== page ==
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John Michael (Jake) Hancock, 1928-2004

John Michael Hancock – known universally as Jake within the geological community – was born on 10 August 1928 in Salisbury, Wiltshire; on which basis he always regarded himself as a countryman. Childhood in Salisbury was followed by secondary education at Dauntsey’s School, Market Lavington, where, unusually, he was able to take Higher Schools Geology. Richard St.John Lambert (1928-1992) was a fellow pupil, and, following National Service (1947-49) the two went up to Cambridge together to read geology. Hancock was an undergraduate at Queen’s College, gaining a BA in geology and petrology in 1952. It was at Cambridge that he met a further life-long friend, Michael House (1930-2002).

Both Salisbury and Dauntsey’s School are built on chalk, and it was the Chalk that was to become his abiding interest. He began research at Cambridge under the guidance of Maurice Black (1904-1973), with the marginal facies of the British Chalk as the subject. This study involved extensive fieldwork, by bicycle, in England, the “bandit country” of Northern Ireland, and the Western Isles of Scotland. The last involved visits to tiny outcrops in predominantly Tertiary volcanic country, with waits for the infrequent ferries an abiding memory.

Offered an Assistant Lecturership at King’s College, London in 1955, he completed his doctorate in 1957 (in which year he was appointed to a full Lecturership), progressing to Senior Lecturer in 1970, and Reader in 1977. Following the unforgivable closure of the King’s Department of Geology in the early 80s, he joined the staff at Imperial College in 1986, and was awarded a professorship that same year. Retiring in 1993, he continued to teach at Imperial for the next decade. At the time of his death, aged 75, on 4 March 2004, he was planning that year’s lectures, on Cretaceous sea-level changes.

The Cretaceous dominated his research interests, which encompassed refinement of biostratigraphic subdivision and intercontinental correlation, clarification of ammonite taxonomy as an aid to biostratigraphy, regional stratigraphic studies (his work in Northern Ireland and in Norfolk (with Norman Peake) are classics), facies patterns, and sea-level changes. But it is his work on the Chalk that is most memorable, building on that of his old supervisor Maurice Black, and providing the foundation for that of his students.

Initially curiosity driven, the work was to take on an economic perspective with the discovery that chalk was a major hydrocarbon reservoir in the North Sea. Hancock worked as a consultant in the industry, and contributed to numerous training courses (notably with JAPEC). His contribution to research was recognised by the award of the Lyell Medal of the Geological Society of London in 1989.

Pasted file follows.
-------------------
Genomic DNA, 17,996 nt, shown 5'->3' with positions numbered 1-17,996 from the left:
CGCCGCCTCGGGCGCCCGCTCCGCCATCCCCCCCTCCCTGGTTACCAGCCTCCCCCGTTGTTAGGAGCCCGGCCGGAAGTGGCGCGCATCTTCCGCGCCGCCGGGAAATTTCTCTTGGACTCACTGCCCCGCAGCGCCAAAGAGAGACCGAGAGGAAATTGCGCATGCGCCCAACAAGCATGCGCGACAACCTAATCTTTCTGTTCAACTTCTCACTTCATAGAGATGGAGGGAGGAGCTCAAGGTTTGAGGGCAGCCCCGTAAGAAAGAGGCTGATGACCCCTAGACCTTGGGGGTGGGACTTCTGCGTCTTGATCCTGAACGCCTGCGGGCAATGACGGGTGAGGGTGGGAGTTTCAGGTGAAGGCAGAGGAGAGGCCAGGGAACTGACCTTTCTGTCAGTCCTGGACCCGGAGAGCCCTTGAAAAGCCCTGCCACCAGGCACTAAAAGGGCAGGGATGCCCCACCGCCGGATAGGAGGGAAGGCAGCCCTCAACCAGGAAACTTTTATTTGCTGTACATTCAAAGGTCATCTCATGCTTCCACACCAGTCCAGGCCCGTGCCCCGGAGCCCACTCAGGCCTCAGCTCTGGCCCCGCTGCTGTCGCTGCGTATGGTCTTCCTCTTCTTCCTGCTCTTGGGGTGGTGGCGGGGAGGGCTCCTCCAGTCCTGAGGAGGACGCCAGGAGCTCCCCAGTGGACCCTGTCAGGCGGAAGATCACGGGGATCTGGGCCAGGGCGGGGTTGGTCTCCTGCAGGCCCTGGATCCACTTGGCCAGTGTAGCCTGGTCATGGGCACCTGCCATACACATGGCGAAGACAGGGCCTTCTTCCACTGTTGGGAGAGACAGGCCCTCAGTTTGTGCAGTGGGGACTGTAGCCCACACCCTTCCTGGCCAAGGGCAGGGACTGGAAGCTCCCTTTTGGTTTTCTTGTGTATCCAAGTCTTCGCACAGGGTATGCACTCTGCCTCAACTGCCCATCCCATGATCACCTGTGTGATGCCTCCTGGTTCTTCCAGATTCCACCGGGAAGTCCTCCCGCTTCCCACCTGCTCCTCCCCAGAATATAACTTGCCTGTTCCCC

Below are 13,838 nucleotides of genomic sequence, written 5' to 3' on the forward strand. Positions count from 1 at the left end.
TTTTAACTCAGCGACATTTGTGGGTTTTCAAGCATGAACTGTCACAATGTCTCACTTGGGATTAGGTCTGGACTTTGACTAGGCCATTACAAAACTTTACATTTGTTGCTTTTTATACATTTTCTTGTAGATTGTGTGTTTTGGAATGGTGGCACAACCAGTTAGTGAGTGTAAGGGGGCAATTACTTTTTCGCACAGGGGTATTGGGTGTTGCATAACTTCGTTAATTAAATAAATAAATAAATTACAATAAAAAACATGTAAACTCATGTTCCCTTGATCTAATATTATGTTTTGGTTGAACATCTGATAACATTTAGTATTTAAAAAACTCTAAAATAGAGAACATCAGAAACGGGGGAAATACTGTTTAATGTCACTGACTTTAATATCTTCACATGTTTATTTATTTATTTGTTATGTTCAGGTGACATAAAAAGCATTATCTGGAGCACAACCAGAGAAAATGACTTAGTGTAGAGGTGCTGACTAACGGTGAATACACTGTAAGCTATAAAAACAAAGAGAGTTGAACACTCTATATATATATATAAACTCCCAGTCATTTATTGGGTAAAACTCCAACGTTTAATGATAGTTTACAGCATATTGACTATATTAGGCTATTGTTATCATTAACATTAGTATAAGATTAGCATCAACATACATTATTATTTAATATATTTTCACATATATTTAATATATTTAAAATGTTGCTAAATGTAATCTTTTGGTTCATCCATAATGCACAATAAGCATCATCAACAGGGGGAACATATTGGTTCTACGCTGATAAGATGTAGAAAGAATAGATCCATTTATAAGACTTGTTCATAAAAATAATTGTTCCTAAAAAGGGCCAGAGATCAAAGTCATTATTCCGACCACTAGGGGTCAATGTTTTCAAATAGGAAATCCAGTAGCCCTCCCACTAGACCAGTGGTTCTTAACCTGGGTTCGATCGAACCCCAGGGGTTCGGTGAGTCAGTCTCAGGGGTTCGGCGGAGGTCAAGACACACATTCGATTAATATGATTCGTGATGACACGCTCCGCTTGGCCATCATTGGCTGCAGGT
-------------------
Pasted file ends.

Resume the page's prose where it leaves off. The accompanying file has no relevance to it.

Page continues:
Hancock taught across the field of geology, not merely regional geology, stratigraphy and palaeontology; and, while at King’s he ran the practical classes in igneous and metamorphic petrology as a complement to lectures by Wally Pitcher, Bob Howie and others. His contributions to geology went far beyond teaching and research. He served as Field Meetings Secretary, Senior Vice President and President (1985-1989) of the Geologists’ Association, as Secretary, Treasurer and Vice-President of the Palaeontological Association (1967-1978) and again as Treasurer (1999-2004). He served on the Councils of the Geological Society of London, Systematics Association and Palaeontographical Society, and on numerous committees of The Natural Environment Research Council, Royal Society and a range of International Commissions, and as a Treatise adviser.

Beyond this was a life-long commitment to education (he was for many years active as a teacher and administrator for the Working Men’s College) and, latterly, to the relationship between geology and wine, as manifest in the field and glass; he was a member of the editorial board of the Journal of Wine Research from 1989 up until his death. The cultivation and conservation of rare and threatened potato varieties was another passion.

Jake Hancock was a geological institution. His distinctive profile, extraordinary laugh, habit of sleeping through lectures (usually audibly) and thereafter asking the first, pertinent question, were internationally recognised hallmarks. He was also a kind and generous man, paying journal subscriptions for colleagues in the East before the collapse of Communism, and supporting them on precious visits to the West, when he and Ray Parish, his partner of 42 years, wined, dined and encouraged generations of young (and not so young) Cretaceous workers. I find it hard to imagine life without him being there, as he was for the forty years of our collaboration.

Jim Kennedy